I try to limit my rabbit holes to things I really care about. If I fall into them and they turn out to just be empty societal drivel, celebrity ogling, and clickbait disguised as trends everyone should know about, I feel cheap and used, by my own doing. And that’s just wrong. Twitter is where these things usually start, and this particular day, I fell down a racial literary rabbit hole. That’s always good because then I can pretend my empty social media interest actually has meaning. I follow authors! And I am woke, dammit.
OK, white Gen X lady, settle down.
This time I discovered a book that wasn’t out yet. I realized I get a cheap thrill from preordering books and then pretty much forgetting about them, only to be happily surprised when they show up at my door anywhere from 1 to 8 months later; it’s like a mini Christmas present. The book is Wake: The Hidden History of Women-Led Slave Revolts by historian, Rebecca Hall; as soon as I read the description, let me tell you, this liberal snowflake was in. I clicked on the author’s site, then the book; I preordered, and sat happily shining up my halo.
When the book arrived several months later (Merry Christmas!), I saw a beautiful cover, and didn’t really pay attention to the line along the bottom, “Illustrated by Hugo Martinez.” I put it on my shelf, saving it for my vacation. Many weeks later, I finally got a chance to read it on a camping trip. I hopped into the hammock, cracked open the brand new spine, and realized, oh, shit, this is a graphic book.
It surprised me, and I was disappointed. I need words to live; visuals, I can take or leave. I wanted to read about these amazing women and drink in the words. Looking at just drawings seemed sort of like cheating. It was fine for my kid who was not a big reader. But what about for me? What about thoughtful commentary? Deep considerations? Oh, sure, people say a picture is worth a 1,000 words, but on a topic I don’t know anything about, I prefer the talented writer to supply them, rather than relying on my own suspect word factory of a brain.
I have committed to learning more about the Black experience and the systemic racism, and all that begins with human beings forced into a kind of slavery the world had not previously seen. And given all the previous forms of slavery in human history, that is saying something.
And so, I began to read and look. “Atlantic Ocean, 1770. They wait…” The black and white image is of a sailing ship plowing through rough seas. I turned the page.
“…for our signal.”
“Adona– you know we will die here.”
“We are dead already, Adele.”
“At least let us die together. In unity.” The two women embrace.
The images that follow are of the enslaved women who were often allowed to be up on deck during the voyage. They find and pass down tools to the men below to break their shackles. On the women’s signal of banging on the wood deck, the unchained men below push out of the hold and they and the women fight the white sailors who are much fewer in number. This is often a form of suicide for the enslaved people, and some land in the water after being shot or overcome. As a sinking woman reaches out her hand in the water, the image transitions Rebecca Hall, at a desk surrounded by library stacks of books.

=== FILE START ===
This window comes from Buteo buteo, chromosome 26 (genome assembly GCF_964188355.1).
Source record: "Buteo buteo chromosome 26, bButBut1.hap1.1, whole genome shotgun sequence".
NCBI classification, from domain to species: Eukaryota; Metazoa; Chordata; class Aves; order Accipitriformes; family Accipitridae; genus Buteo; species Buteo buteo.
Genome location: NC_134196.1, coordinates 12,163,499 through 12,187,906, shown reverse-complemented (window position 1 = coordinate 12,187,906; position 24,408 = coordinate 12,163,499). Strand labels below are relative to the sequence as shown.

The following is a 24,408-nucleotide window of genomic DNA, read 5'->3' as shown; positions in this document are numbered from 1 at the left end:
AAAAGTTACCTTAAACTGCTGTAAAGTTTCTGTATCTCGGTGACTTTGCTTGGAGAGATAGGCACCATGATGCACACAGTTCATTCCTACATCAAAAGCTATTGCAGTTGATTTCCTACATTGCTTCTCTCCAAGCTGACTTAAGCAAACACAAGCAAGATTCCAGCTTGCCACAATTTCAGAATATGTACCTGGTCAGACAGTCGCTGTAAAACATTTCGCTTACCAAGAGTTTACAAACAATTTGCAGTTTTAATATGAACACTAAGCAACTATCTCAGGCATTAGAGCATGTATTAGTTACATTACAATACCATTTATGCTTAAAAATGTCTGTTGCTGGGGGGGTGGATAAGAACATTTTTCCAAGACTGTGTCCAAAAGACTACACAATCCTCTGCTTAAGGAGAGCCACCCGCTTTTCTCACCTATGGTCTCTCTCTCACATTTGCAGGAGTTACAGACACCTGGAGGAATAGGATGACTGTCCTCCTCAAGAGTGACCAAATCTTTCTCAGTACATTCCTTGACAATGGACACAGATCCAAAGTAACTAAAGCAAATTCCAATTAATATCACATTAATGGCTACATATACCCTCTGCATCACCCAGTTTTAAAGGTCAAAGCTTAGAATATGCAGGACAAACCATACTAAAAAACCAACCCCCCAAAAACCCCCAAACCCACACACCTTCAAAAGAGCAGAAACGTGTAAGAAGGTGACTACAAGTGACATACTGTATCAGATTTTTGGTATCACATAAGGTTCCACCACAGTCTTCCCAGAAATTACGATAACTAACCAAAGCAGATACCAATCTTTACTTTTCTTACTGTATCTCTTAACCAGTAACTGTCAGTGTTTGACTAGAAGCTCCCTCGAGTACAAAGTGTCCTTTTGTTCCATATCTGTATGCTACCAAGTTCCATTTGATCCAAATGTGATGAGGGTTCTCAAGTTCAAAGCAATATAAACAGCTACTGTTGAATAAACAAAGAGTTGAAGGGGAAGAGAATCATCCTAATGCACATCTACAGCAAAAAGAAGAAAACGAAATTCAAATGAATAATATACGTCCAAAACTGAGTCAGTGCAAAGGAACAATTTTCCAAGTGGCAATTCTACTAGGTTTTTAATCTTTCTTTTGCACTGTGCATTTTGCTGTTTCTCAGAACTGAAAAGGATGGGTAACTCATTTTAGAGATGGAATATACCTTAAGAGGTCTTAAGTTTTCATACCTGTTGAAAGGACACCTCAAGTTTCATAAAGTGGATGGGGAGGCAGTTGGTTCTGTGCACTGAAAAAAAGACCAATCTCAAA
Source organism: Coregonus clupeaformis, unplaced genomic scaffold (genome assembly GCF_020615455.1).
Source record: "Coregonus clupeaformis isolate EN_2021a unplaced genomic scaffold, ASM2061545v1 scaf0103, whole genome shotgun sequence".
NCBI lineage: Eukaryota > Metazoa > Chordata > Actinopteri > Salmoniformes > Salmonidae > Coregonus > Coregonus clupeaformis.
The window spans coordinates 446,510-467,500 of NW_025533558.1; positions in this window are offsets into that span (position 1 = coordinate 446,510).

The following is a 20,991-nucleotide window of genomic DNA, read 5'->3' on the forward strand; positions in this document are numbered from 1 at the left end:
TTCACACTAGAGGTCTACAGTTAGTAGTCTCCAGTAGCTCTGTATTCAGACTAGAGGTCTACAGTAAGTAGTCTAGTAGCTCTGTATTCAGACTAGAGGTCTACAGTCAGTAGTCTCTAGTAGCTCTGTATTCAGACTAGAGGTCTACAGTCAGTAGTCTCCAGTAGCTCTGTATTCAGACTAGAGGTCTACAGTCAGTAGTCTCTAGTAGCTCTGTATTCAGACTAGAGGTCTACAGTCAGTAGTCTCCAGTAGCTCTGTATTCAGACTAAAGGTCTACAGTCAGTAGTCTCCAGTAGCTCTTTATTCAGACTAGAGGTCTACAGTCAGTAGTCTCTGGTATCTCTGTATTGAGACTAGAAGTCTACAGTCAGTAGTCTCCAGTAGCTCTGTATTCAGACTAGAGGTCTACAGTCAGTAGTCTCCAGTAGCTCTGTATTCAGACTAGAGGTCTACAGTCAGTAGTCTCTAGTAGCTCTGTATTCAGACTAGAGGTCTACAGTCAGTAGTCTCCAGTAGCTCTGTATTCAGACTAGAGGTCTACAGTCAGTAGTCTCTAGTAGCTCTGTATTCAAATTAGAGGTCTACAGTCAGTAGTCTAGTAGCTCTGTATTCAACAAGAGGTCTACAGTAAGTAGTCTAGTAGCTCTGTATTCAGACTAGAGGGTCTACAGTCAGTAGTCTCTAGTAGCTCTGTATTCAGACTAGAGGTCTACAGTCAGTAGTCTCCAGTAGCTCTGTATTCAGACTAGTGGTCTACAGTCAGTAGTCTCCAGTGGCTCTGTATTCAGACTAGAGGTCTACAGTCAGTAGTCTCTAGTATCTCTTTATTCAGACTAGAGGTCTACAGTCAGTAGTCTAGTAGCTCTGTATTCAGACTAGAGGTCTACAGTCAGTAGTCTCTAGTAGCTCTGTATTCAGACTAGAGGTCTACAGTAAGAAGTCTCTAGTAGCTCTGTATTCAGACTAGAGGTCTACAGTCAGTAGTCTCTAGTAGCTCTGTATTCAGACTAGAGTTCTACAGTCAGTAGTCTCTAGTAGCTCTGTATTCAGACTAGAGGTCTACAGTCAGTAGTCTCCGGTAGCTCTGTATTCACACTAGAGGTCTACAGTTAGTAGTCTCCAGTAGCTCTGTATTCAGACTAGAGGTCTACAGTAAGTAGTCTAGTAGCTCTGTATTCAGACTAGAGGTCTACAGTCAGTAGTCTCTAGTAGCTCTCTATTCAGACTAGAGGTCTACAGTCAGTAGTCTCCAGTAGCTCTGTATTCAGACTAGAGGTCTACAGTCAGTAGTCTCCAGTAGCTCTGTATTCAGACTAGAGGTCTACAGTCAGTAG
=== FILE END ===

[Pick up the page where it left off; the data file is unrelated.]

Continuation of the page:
“I am a historian, and I am haunted,”
And I am a previously reluctant graphic book reader who is hooked.
The book is about what Rebecca finds, what records are lost, and the layers of sexism intertwined with racism. Previously, all the information about revolts by enslaved people held that they were led solely by men. But that was a bias that resulted from male historians not looking deeply enough. It’s also about what information she is denied access to as a Black historian in the U.S., or as simply a person asking to see insurance records for slave ships in England. Lloyd’s of London got its start and built its empire by insuring slave ships. But those records are private, don’t you know. England likes to believe that because they abolished slavery in 1807, they are so different from the Americans who institutionalized slavery. But most of the world has a hand in this dirty business.
The book is also about the personal toll this research takes on Rebecca as a person of color. She relives this trauma, and this is an important part of the story. Her personal sacrifice enables me to be a witness to what was previously hidden. And I am grateful for her work.
And this reader, who had perhaps more than a tinge of words-only snobbery, learned that there is a place for graphic books and not just for people who prefer images to words. She wasn’t able to find enough information to fill the book I was expecting. The white world has efficiently seen to that. The images help enhance and bring to life the parts she is able to discover, such as this: of more than 36,000 slave ship voyages that took place over 400 years, on 1 in 10 of those ships the enslaved people revolted. And the more women who were on board, the more likely a revolt. Interesting to say the least.
So thank you, to Rebecca Hall and Hugo Martinez, for making this vital information accessible, visceral, and for teaching this dog a new trick.
You can find her book on Amazon, but you can help an independent bookstore by buying it locally or ordering it from the Bookshop.